Climate change assessment for the southeastern United States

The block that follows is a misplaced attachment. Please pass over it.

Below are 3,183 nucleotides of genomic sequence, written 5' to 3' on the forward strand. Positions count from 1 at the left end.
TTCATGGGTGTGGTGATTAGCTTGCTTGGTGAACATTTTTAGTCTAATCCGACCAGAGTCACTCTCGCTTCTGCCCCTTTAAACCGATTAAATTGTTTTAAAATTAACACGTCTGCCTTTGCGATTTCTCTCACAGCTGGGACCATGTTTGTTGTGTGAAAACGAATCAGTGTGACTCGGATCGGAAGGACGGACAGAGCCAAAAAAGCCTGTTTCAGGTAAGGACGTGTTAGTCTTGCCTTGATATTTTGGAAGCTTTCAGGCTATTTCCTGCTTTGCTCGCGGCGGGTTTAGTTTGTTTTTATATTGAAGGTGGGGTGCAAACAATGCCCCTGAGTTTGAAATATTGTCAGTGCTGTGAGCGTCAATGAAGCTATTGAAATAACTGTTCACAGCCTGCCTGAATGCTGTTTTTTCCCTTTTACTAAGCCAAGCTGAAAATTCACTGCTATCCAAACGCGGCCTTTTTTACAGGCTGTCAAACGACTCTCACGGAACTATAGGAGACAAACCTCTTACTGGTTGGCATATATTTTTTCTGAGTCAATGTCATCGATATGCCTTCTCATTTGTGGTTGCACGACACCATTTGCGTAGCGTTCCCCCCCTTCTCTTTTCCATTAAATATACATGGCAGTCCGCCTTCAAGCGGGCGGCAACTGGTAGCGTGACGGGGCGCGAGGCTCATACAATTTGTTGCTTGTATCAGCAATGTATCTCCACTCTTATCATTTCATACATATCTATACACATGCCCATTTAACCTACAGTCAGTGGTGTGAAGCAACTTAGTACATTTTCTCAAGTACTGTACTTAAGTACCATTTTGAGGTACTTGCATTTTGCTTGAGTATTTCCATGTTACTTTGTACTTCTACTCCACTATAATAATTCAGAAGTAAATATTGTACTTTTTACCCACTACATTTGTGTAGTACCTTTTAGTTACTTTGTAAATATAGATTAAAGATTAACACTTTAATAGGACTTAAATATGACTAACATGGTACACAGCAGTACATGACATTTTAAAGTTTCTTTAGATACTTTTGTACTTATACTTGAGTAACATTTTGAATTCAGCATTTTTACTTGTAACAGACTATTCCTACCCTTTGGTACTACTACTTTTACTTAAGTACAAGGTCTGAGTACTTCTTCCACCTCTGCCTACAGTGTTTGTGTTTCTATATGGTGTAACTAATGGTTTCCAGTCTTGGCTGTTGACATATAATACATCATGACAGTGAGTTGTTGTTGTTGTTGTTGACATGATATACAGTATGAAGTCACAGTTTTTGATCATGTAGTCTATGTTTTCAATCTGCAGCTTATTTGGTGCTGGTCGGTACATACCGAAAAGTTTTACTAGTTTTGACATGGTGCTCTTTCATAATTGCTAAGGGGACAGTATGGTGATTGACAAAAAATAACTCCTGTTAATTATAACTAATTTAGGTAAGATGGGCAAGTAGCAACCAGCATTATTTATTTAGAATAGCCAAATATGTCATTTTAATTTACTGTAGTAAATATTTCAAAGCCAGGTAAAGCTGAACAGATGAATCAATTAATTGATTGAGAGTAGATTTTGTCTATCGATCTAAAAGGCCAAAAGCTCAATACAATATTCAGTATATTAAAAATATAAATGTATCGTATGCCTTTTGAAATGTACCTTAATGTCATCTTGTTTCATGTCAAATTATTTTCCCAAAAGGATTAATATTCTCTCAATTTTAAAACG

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Water resource planning and management practices in the southeastern United States may be vulnerable to climate change. This vulnerability has not been quantified, and decision makers, although generally concerned, are unable to appreciate the extent of the possible impact of climate change nor formulate and adopt mitigating management strategies. Thus, this dissertation aims to fulfill this need by generating decision worthy data and information using an integrated climate change assessment framework. To begin this work, we develop a new joint variable spatial downscaling technique for statistically downscaling gridded climatic variables to generate high-resolution, gridded datasets for regional watershed modeling and assessment. The approach differs from previous statistical downscaling methods in that multiple climatic variables are downscaled simultaneously and consistently to produce realistic climate projections. In the bias correction step, JVSD uses a differencing process to create stationary joint cumulative frequency statistics of the variables being downscaled. The functional relationship between these statistics and those of the historical observation period is subsequently used to remove GCM bias. The original variables are recovered through summation of bias corrected differenced sequences. In the spatial disaggregation step, JVSD uses a historical analogue approach, with historical analogues identified simultaneously for all atmospheric fields and over all areas of the basin under study. In the second component of the integrated assessment framework, we develop a data-driven, downward hydrological watershed model for transforming the climate variables obtained from the downscaling procedures to hydrological variables. The watershed model includes several water balance elements with nonlinear storage-release functions. The release functions and parameters are data driven and estimated using a recursive identification methodology suitable for multiple, inter-linked modeling components. The model evolves from larger spatial/temporal scales down to smaller spatial/temporal scales with increasing model structure complexity. For ungauged or poorly-gauged watersheds, we developed and applied regionalization hydrologic models based on stepwise regressions to relate the parameters of the hydrological models to observed watershed responses at specific scales. Finally, we present the climate change assessment results for six river basins in the southeastern United States. The historical (baseline) assessment is based on climatic data for the period 1901 through 2009. The future assessment consists of running the assessment models under all IPCC A1B and A2 climate scenarios for the period from 2000 through 2099. The climate assessment includes temperature, precipitation, and potential evapotranspiration; the hydrology assessment includes primary hydrologic variables (i.e., soil moisture, evapotranspiration, and runoff) for each watershed.